Local Youths Get a Leg Up With Pomona Health Career Ladder

Local Youths Get a Leg Up With Pomona Health Career Ladder
The Career Ladder will identify math and science scholars in Pomona schools.

Cal Poly Pomona is partnering with Pomona Unified School District and Western University of Health Sciences to guide Pomona students through their education and into careers as health care professionals.

Dr. Thelma Melndez de Santa Ana, superintendent of Pomona Unified School District, Dr. J. Michael Ortiz, president of Cal Poly Pomona, and Dr. Philip Pumerantz, president of Western University of Health Sciences, signed a memorandum of understanding to develop the Pomona Health Career Ladder.

The three leaders will introduce the Career Ladder program to the community at a signing ceremony on Wednesday, June 11 at 9 a.m. at Cortez Mathematics and Science Magnet School in Pomona.

The Career Ladder will identify math and science scholars in Pomona schools, guide them through an undergraduate health/science degree at Cal Poly Pomona and into health professions programs at WesternU through a program-based network of outreach, guidance, mentoring and financial assistance. In addition, the parties hope to generate support groups to provide private sources of financial aid for these scholars. The ultimate goal is to produce health care professionals who will serve the Pomona community.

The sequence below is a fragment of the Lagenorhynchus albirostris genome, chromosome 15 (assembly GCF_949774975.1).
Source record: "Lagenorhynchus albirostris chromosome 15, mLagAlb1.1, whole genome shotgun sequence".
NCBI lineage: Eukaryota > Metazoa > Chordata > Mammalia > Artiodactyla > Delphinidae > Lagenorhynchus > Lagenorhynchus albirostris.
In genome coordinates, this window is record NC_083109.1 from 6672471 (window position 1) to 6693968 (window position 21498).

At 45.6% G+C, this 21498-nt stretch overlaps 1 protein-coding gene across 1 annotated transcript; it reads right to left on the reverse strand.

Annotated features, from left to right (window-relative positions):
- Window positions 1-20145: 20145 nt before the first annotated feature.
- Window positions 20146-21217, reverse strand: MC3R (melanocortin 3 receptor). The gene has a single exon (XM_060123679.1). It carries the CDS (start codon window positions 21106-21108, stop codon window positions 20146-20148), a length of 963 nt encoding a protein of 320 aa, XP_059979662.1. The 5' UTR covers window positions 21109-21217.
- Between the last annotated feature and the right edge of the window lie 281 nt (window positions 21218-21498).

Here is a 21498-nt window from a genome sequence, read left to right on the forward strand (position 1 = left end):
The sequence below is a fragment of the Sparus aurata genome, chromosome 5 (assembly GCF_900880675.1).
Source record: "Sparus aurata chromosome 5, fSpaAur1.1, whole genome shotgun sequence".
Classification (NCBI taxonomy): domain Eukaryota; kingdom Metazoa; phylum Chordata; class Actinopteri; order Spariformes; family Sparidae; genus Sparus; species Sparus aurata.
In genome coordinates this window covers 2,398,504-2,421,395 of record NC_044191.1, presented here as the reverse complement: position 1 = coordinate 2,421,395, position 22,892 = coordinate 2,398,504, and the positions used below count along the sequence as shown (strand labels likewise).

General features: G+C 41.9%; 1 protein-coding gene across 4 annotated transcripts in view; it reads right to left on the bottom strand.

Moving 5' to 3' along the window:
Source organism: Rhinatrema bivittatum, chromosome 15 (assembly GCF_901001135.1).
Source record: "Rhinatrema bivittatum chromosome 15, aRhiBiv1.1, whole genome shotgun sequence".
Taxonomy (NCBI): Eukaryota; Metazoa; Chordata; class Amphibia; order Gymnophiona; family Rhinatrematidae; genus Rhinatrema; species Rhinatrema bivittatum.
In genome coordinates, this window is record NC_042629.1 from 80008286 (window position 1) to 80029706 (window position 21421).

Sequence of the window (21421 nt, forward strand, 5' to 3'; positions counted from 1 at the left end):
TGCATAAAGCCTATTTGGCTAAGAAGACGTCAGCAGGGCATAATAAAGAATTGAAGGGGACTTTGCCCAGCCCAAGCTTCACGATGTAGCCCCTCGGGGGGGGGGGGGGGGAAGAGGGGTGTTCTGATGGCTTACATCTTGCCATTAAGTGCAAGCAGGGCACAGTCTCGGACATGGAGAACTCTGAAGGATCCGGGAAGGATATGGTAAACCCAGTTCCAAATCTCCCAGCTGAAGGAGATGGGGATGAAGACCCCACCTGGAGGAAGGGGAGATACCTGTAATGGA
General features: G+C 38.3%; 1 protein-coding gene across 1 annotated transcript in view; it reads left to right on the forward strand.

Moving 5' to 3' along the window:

The three organizations are all involved in the Pomona Youth and Family Master Plan, which addresses problems such as gang violence and poor academic achievement by fostering a caring community that promotes positive youth development through collaboration. The Career Ladder will be one of their major contributions to this effort.

“This gives children a chance to become successful and to make a contribution to society,” Pumerantz said. “It's to give children in the school system a view of what their future could be.”

One of the program's distinctions is its focus on local youths.

“There are great minds in Pomona, and the Career Ladder is designed to encourage their success,” Ortiz said. “We know that a strong demand exists for science and health professionals in all of California. It seems natural that Pomona Unified, Cal Poly Pomona and Western University work together so young people interested in these fields can advance.”

Dr. Melndez said the Pomona Health Career Ladder fits perfectly with the PUSD School Board's desire to create new and better options for students.

“Parents have told us that they want more options for their children,” she said.  ”Cortez Mathematics and Science Magnet School is a direct result of those conversations.  They've also told us that they want their children to have more options after graduation, and the Career Ladder is a wonderful option that can help students begin while theyre still with us.”

An advisory committee composed of representatives of all three institutions is being formed to create the details of the program, establish selection criteria, and develop the processes of mentoring and supporting students throughout their time in the program.